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Campus demonstration raises awareness of unpaid prison labor

A panel of activists speaking on how SUNY benefits from prison labor in the Humanities Building on March 25. Students gathered to hear about Stony Brook University’s history with Corcraft and how the University should hold itself accountable. ISHA SHAH/ THE STATESMAN

Students gathered in front of Stony Brook University’s Humanities building on March 25, 2024 to hear from professors and advocates about the University’s tumultuous history with Corcraft — a New York State entity that manufactures and sells products made by incarcerated people. 

“In 2017, they [Corcraft] made $53 million dollars in revenue. This was no small amount,” Stony Brook Assistant Professor Robert Chase said. “But then, to remind you, New York State prisoners earn a starting wage of 16 cents an hour. This can be increased to a maximum of 65 cents an hour.” 

SUNY schools have spent around $2.9 million dollars on Corcraft products, and Stony Brook University is listed as one of the system’s top three spenders. The University spends around $40,000 dollars on products from Corcraft per year. 

Non-incarcerated New Yorkers working minimum wage can earn at least $15 dollars an hour as of 2024 — over 93 times more than an incarcerated person. Chase explains that prisoners who work to build items such as bookcases, file cabinets and hand sanitizers must do so under potentially hazardous conditions. 

Prisoners who made hand sanitizer during the COVID-19 pandemic did so in open-air environments, often without face masks or social distancing. Despite being involved with the production process, inmates were not allowed to use hand sanitizer because it contained alcohol.

The panel speakers pointed out how the conditions that incarcerated people in New York must work under in order to earn meager wages mimic slavery. 

Moderating the panel was Stacy Finkelstein, a Stony Brook professor and area head of marketing on campus. 

Speakers of the panel from Stony Brook University faculty included Chase and Professor of Africana Studies Patrice Nganang. Community organizer Wilfredo Laracuente and Executive Director of Citizen Action of New York Rosemary Rivera also attended as panelists.

When discussing how state prisons are able to get away with these working conditions, Chase brought up how the 13th Amendment plays a key role.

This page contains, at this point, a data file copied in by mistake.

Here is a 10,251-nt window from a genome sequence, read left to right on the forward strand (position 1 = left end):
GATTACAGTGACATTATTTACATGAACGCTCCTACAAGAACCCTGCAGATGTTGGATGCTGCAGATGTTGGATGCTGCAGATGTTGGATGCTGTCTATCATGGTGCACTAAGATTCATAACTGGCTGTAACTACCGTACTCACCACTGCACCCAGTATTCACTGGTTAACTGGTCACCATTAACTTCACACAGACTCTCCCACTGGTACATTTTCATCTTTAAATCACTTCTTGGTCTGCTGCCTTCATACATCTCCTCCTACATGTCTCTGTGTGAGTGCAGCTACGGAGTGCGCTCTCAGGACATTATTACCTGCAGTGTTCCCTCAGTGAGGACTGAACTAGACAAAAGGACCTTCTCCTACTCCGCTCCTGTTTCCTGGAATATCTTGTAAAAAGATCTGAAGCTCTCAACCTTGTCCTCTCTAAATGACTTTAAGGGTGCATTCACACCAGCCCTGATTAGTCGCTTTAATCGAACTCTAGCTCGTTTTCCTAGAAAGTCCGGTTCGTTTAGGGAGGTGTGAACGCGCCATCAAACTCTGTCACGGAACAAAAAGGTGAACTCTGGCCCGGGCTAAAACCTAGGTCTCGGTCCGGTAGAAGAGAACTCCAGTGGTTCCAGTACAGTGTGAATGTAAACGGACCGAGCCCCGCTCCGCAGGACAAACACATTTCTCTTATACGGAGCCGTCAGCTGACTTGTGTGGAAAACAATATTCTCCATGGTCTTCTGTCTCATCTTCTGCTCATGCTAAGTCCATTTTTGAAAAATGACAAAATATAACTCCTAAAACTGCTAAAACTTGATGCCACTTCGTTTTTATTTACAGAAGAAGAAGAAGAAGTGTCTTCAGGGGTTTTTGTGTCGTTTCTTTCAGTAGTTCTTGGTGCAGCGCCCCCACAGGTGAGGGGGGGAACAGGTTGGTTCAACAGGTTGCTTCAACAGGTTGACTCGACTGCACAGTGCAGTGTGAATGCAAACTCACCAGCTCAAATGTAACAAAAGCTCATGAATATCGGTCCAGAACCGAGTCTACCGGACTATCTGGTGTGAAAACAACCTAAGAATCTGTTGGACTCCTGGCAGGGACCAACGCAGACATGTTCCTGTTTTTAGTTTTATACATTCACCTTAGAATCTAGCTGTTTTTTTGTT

“And what are the legal structures that fashion prison labor as unpaid enslavement?” Chase asked. “One is the most ironic of them all, which is the 13th Amendment, which states of course, that slavery is illegal, except when someone commits a crime. That infamous clause highlighted there in bold, which allows enslavement or work for the state to continue.”

The panel was co-sponsored with the organization 13th Forward, whose goal is to “end exploitation and brutality within our prison labor system.” Laracuente explained that one of the proposed bills is to take out the clause that excludes incarcerated people from being protected from unpaid and underpaid labor, thus forcing these institutions to pay fair wages. 

Rivera, who was incarcerated for eight years, spoke about how there are two foundational principles that encompass slavery. The first being that an enslaved person is considered to be property and no longer human. She recalled a time where she played handball in the prison yard and got sunburned, after which she was written up for “destroying state property.” 

The second principle she discussed is that slavery is tied to capitalism and corporate greed. Rivera noted that she was paid a wage of 12 cents an hour for years doing heavy industrial labor. 

As Stony Brook University and other SUNY schools continue to buy from Corcraft, Nganang suggested ways that the University should hold itself accountable.

“From my point of view as a writer, I think that the first thing is, first of all, for Stony Brook to acknowledge that they actually have been committing a crime all along — by using slave labor,” Nganang said. 

He also explained that after an acknowledgment, the University should apologize to the people who have been wronged. He stated, “It is a matter of dignity.” 

Nganang’s final suggestion was enforcing reparations. He said that payment is one part, but the other part is offering fellowships and scholarships for Black students who are disproportionately incarcerated compared to the white population. In addition, Nganang believes that the University should provide opportunities for prisoners to get a college education. 

The panel discussion closed with Stony Brook student and The Statesman’s Opinions Editor Sara McGiff suggesting ways in which students can help hold the University accountable. She pointed out that anyone can submit a FOIA request, which asks for records from a federal agency. This can be done to ensure that the University is holding itself to the standards it set back in 2020, when officials vowed to address major societal problems as a public institution. 

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    isabella ortizApr 21, 2024 at 7:09 pm

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    Gabby GuevaraApr 18, 2024 at 4:02 pm

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    Alia SapraApr 17, 2024 at 2:55 pm

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